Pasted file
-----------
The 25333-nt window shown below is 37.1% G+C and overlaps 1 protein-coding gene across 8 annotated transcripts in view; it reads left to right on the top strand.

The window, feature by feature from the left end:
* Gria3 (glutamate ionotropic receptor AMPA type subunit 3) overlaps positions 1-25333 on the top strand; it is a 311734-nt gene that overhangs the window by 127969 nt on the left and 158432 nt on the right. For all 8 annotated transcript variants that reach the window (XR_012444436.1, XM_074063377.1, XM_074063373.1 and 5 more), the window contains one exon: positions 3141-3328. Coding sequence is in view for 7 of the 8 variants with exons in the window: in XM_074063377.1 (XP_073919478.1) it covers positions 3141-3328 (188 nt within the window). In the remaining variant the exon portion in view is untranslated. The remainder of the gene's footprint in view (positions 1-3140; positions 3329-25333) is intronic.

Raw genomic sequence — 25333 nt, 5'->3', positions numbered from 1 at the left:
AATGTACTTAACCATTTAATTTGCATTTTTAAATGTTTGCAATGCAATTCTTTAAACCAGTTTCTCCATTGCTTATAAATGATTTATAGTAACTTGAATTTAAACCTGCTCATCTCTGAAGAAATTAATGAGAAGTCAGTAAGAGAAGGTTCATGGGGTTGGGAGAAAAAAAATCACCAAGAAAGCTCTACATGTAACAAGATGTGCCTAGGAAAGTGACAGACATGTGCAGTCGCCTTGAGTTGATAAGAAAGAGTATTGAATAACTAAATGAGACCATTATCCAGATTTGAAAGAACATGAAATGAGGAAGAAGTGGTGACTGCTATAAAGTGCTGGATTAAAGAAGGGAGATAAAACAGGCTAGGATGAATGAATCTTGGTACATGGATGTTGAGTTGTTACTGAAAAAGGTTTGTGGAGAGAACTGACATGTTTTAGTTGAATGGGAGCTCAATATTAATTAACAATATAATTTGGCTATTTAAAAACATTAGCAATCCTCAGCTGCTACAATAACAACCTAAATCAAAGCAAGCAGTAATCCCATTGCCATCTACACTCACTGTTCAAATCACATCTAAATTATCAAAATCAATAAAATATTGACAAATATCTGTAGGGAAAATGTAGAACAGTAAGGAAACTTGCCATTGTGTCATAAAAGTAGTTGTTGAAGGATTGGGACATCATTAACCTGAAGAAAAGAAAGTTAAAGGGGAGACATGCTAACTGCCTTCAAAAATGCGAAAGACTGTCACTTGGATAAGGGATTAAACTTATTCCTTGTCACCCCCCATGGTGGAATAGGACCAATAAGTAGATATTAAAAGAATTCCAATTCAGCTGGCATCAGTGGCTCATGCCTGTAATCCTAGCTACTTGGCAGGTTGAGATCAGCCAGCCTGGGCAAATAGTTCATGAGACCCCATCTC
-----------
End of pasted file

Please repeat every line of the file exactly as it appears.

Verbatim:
The 25333-nt window shown below is 37.1% G+C and overlaps 1 protein-coding gene across 8 annotated transcripts in view; it reads left to right on the top strand.

The window, feature by feature from the left end:
* Gria3 (glutamate ionotropic receptor AMPA type subunit 3) overlaps positions 1-25333 on the top strand; it is a 311734-nt gene that overhangs the window by 127969 nt on the left and 158432 nt on the right. For all 8 annotated transcript variants that reach the window (XR_012444436.1, XM_074063377.1, XM_074063373.1 and 5 more), the window contains one exon: positions 3141-3328. Coding sequence is in view for 7 of the 8 variants with exons in the window: in XM_074063377.1 (XP_073919478.1) it covers positions 3141-3328 (188 nt within the window). In the remaining variant the exon portion in view is untranslated. The remainder of the gene's footprint in view (positions 1-3140; positions 3329-25333) is intronic.

Raw genomic sequence — 25333 nt, 5'->3', positions numbered from 1 at the left:
AATGTACTTAACCATTTAATTTGCATTTTTAAATGTTTGCAATGCAATTCTTTAAACCAGTTTCTCCATTGCTTATAAATGATTTATAGTAACTTGAATTTAAACCTGCTCATCTCTGAAGAAATTAATGAGAAGTCAGTAAGAGAAGGTTCATGGGGTTGGGAGAAAAAAAATCACCAAGAAAGCTCTACATGTAACAAGATGTGCCTAGGAAAGTGACAGACATGTGCAGTCGCCTTGAGTTGATAAGAAAGAGTATTGAATAACTAAATGAGACCATTATCCAGATTTGAAAGAACATGAAATGAGGAAGAAGTGGTGACTGCTATAAAGTGCTGGATTAAAGAAGGGAGATAAAACAGGCTAGGATGAATGAATCTTGGTACATGGATGTTGAGTTGTTACTGAAAAAGGTTTGTGGAGAGAACTGACATGTTTTAGTTGAATGGGAGCTCAATATTAATTAACAATATAATTTGGCTATTTAAAAACATTAGCAATCCTCAGCTGCTACAATAACAACCTAAATCAAAGCAAGCAGTAATCCCATTGCCATCTACACTCACTGTTCAAATCACATCTAAATTATCAAAATCAATAAAATATTGACAAATATCTGTAGGGAAAATGTAGAACAGTAAGGAAACTTGCCATTGTGTCATAAAAGTAGTTGTTGAAGGATTGGGACATCATTAACCTGAAGAAAAGAAAGTTAAAGGGGAGACATGCTAACTGCCTTCAAAAATGCGAAAGACTGTCACTTGGATAAGGGATTAAACTTATTCCTTGTCACCCCCCATGGTGGAATAGGACCAATAAGTAGATATTAAAAGAATTCCAATTCAGCTGGCATCAGTGGCTCATGCCTGTAATCCTAGCTACTTGGCAGGTTGAGATCAGCCAGCCTGGGCAAATAGTTCATGAGACCCCATCTC